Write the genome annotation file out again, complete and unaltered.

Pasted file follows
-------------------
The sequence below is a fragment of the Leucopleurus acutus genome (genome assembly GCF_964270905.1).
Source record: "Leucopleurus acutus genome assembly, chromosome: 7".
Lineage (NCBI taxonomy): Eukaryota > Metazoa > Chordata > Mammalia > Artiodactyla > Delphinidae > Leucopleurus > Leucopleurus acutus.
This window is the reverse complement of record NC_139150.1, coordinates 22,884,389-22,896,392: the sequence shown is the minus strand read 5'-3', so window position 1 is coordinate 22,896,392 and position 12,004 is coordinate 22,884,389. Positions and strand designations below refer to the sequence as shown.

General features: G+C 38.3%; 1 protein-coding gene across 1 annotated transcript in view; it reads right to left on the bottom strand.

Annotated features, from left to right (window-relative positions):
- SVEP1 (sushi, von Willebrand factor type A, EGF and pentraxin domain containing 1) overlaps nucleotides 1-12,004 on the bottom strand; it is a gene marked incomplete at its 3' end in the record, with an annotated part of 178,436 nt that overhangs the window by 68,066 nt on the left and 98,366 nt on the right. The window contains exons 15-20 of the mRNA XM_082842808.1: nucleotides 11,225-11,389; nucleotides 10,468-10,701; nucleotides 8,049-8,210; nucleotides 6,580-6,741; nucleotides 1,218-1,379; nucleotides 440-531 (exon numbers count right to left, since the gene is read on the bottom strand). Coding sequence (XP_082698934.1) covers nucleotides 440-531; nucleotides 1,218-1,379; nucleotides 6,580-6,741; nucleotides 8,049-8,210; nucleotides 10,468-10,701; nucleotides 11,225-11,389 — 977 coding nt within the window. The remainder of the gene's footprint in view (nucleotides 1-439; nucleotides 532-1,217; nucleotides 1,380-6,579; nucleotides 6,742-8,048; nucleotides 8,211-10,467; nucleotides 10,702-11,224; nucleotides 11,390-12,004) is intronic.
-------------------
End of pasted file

The sequence below is a fragment of the Leucopleurus acutus genome (genome assembly GCF_964270905.1).
Source record: "Leucopleurus acutus genome assembly, chromosome: 7".
Lineage (NCBI taxonomy): Eukaryota > Metazoa > Chordata > Mammalia > Artiodactyla > Delphinidae > Leucopleurus > Leucopleurus acutus.
This window is the reverse complement of record NC_139150.1, coordinates 22,884,389-22,896,392: the sequence shown is the minus strand read 5'-3', so window position 1 is coordinate 22,896,392 and position 12,004 is coordinate 22,884,389. Positions and strand designations below refer to the sequence as shown.

General features: G+C 38.3%; 1 protein-coding gene across 1 annotated transcript in view; it reads right to left on the bottom strand.

Annotated features, from left to right (window-relative positions):
- SVEP1 (sushi, von Willebrand factor type A, EGF and pentraxin domain containing 1) overlaps nucleotides 1-12,004 on the bottom strand; it is a gene marked incomplete at its 3' end in the record, with an annotated part of 178,436 nt that overhangs the window by 68,066 nt on the left and 98,366 nt on the right. The window contains exons 15-20 of the mRNA XM_082842808.1: nucleotides 11,225-11,389; nucleotides 10,468-10,701; nucleotides 8,049-8,210; nucleotides 6,580-6,741; nucleotides 1,218-1,379; nucleotides 440-531 (exon numbers count right to left, since the gene is read on the bottom strand). Coding sequence (XP_082698934.1) covers nucleotides 440-531; nucleotides 1,218-1,379; nucleotides 6,580-6,741; nucleotides 8,049-8,210; nucleotides 10,468-10,701; nucleotides 11,225-11,389 — 977 coding nt within the window. The remainder of the gene's footprint in view (nucleotides 1-439; nucleotides 532-1,217; nucleotides 1,380-6,579; nucleotides 6,742-8,048; nucleotides 8,211-10,467; nucleotides 10,702-11,224; nucleotides 11,390-12,004) is intronic.